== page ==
It doesn’t matter if you’re a stay home mom or an ad executive. The temptation to constantly use screens is all around you. Smart phones and tablets are portable, right by your side throughout the day. The screen world is enticing because it promises something new with every interaction. Beep. Someone messaged you. Of course, you immediately check your phone because you want to know if it’s urgent or important. It’s neither, but you have been trained to respond at a moment’s notice.
Often screen time leads to something pleasurable like an email bearing good news or funny photo. A squirt of dopamine is released and this intermittent reward keeps you coming back to your screens for more. It doesn’t matter if it’s a text saying thank you or a great deal on shoes; the gratification that comes from the click is real. If you are not careful, this rush of responding to blinking lights and buzzing gadgets can be addicting.
A very small percentage of Americans, fewer than 10 percent, are clinically addicted to technology but about 65 percent of people abuse it, according to technology addiction therapist Dr. David Greenfield. “The phone’s never off, so we’re never off,” he said. “You sleep with it next to your pillow. We’re not designed to be vigilant 24-7.”
The wired world has moved the workplace right into the family living room. We are no longer forced to leave our work behind at an office desk; we take endless emails and problems home with us through our devices. Employers capitalize on this connectivity by expecting emails and texts to be responded to immediately, even after hours. Or maybe since we’ve “twittered” away our time during the workday browsing the Internet and checking personal emails, we need to get caught up at home.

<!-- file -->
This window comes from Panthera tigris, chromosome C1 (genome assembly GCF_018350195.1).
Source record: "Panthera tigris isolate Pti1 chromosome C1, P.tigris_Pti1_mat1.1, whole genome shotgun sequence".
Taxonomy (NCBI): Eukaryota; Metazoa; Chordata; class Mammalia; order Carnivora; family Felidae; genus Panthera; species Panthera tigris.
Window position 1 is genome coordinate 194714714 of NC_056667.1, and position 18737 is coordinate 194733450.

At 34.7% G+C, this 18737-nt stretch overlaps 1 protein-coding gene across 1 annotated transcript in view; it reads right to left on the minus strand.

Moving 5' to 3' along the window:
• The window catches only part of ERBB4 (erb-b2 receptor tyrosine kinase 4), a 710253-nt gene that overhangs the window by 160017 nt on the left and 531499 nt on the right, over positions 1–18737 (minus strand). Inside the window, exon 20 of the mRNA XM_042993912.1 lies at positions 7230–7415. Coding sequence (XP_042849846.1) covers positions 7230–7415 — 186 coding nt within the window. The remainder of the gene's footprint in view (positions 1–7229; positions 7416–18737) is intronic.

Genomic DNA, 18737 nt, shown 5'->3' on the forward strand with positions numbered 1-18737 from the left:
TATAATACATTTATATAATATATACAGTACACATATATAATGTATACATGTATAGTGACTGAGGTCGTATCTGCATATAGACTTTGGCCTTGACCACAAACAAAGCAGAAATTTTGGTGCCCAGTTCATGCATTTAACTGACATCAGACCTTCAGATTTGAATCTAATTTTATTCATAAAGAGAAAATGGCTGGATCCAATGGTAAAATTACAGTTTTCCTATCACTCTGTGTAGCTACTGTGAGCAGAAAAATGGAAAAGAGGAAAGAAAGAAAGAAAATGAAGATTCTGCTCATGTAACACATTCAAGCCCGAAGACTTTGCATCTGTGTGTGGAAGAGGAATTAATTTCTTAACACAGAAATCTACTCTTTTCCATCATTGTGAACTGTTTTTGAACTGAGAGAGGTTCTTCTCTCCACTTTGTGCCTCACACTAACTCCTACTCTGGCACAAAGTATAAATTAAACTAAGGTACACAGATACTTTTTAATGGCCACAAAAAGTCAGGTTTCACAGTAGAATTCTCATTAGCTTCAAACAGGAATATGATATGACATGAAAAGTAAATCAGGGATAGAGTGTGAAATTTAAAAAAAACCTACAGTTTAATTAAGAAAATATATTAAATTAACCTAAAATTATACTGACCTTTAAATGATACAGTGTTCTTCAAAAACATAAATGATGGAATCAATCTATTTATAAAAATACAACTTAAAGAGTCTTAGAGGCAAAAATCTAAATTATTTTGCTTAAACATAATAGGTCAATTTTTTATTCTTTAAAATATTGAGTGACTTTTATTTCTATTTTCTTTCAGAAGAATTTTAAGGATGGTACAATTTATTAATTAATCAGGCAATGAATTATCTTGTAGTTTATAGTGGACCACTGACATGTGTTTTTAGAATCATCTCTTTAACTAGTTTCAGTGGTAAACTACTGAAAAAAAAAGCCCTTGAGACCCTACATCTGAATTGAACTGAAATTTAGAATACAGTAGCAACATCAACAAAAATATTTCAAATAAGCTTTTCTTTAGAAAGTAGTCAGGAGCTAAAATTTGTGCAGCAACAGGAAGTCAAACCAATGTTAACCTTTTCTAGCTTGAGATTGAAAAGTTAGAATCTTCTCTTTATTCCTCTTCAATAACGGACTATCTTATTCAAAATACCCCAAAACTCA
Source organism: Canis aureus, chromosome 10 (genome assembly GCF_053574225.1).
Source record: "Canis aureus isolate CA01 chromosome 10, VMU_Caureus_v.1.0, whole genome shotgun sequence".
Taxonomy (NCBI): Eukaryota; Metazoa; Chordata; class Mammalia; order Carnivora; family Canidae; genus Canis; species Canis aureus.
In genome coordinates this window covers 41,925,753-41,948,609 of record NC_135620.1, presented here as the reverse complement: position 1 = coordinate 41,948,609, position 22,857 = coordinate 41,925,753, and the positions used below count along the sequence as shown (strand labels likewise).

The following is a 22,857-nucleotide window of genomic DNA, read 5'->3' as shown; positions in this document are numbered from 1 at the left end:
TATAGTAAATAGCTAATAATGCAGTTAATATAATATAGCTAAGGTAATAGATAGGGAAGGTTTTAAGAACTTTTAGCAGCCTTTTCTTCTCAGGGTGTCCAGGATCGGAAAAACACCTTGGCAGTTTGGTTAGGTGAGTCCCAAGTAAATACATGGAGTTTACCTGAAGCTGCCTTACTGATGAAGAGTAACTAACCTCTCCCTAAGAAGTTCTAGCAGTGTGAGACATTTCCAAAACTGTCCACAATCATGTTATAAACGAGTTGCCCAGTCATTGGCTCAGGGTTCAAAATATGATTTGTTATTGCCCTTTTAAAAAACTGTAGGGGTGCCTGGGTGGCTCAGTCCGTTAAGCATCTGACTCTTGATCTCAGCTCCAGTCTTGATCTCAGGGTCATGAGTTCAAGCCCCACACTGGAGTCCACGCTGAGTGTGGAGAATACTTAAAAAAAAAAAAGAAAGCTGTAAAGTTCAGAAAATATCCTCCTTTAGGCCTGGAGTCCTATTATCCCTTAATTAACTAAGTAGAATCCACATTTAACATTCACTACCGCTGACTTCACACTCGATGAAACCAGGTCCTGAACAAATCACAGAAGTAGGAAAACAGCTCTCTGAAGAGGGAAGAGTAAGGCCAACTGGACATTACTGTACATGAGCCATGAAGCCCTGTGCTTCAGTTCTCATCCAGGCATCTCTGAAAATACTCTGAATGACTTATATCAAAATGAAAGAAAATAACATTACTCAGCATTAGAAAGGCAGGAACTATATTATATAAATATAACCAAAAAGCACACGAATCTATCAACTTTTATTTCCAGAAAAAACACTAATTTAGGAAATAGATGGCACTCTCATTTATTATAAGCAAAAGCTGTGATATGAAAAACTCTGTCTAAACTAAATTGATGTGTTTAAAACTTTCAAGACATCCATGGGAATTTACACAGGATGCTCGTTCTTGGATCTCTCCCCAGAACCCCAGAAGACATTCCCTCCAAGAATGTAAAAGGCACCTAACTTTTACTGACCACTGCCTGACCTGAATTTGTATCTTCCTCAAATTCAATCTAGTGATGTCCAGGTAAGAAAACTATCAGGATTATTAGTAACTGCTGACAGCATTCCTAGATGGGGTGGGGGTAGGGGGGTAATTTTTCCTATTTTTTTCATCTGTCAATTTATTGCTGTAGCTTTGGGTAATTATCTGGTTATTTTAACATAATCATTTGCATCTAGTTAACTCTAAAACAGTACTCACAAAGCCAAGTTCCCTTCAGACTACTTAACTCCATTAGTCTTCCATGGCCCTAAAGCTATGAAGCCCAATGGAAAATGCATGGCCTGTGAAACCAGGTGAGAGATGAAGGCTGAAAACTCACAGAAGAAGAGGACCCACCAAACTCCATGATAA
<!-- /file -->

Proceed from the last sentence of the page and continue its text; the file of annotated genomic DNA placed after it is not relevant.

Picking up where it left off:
Is it really that important to be plugged in 24/7 to your work? For some professions, the answer is yes. But for most, the answer is no. You are able to set boundaries regarding when you are unavailable by phone or email. Poor screen management can’t be pinned on a boss. Each person must take responsibility for how he uses screens and how much time per day is devoted to technology.
For many parents, it’s not a job that is keeping them tied to a phone all day. It’s simply become a habit to be constantly checking the phone, scrolling through emails, or clicking through channels. Friends have come to expect instant responses to texts and social media posts. While we are jumping through hoops to respond to everyone else within minutes, our children are the ones on hold. They are watching and learning from our digital reliance.
The smartphone was created to make your life more convenient. If you don’t answer the phone, the caller can leave a voicemail or choose to text. You don’t have to reply right away. The digital information left by the caller isn’t going anywhere. If you take a call or answer a text while you are talking to your children, you’re setting a model for them. The phone takes precedence over talking with one another.
Of course there will be exceptions when you are anticipating an important call and you tell your friends or family members you will need to take it whenever it comes. If you are in the middle of texting and someone wants to talk to you, it’s fine to say, “Let me just finish this text.” After finishing the text, don’t move on to something else without checking back with your friend. Give her your undivided attention, face to face, for those few seconds as she asks a question or makes a comment. That short focused positive interaction communicates, “You are important to me.”
After all, a person who is right there in your space should take precedence over a thousand friends on your phone.
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This article is adapted from Growing Up Social: Raising Relational Kids in a Screen-Driven World by Arlene Pellicane and Gary Chapman. Enter for your chance to win one copy of this new book.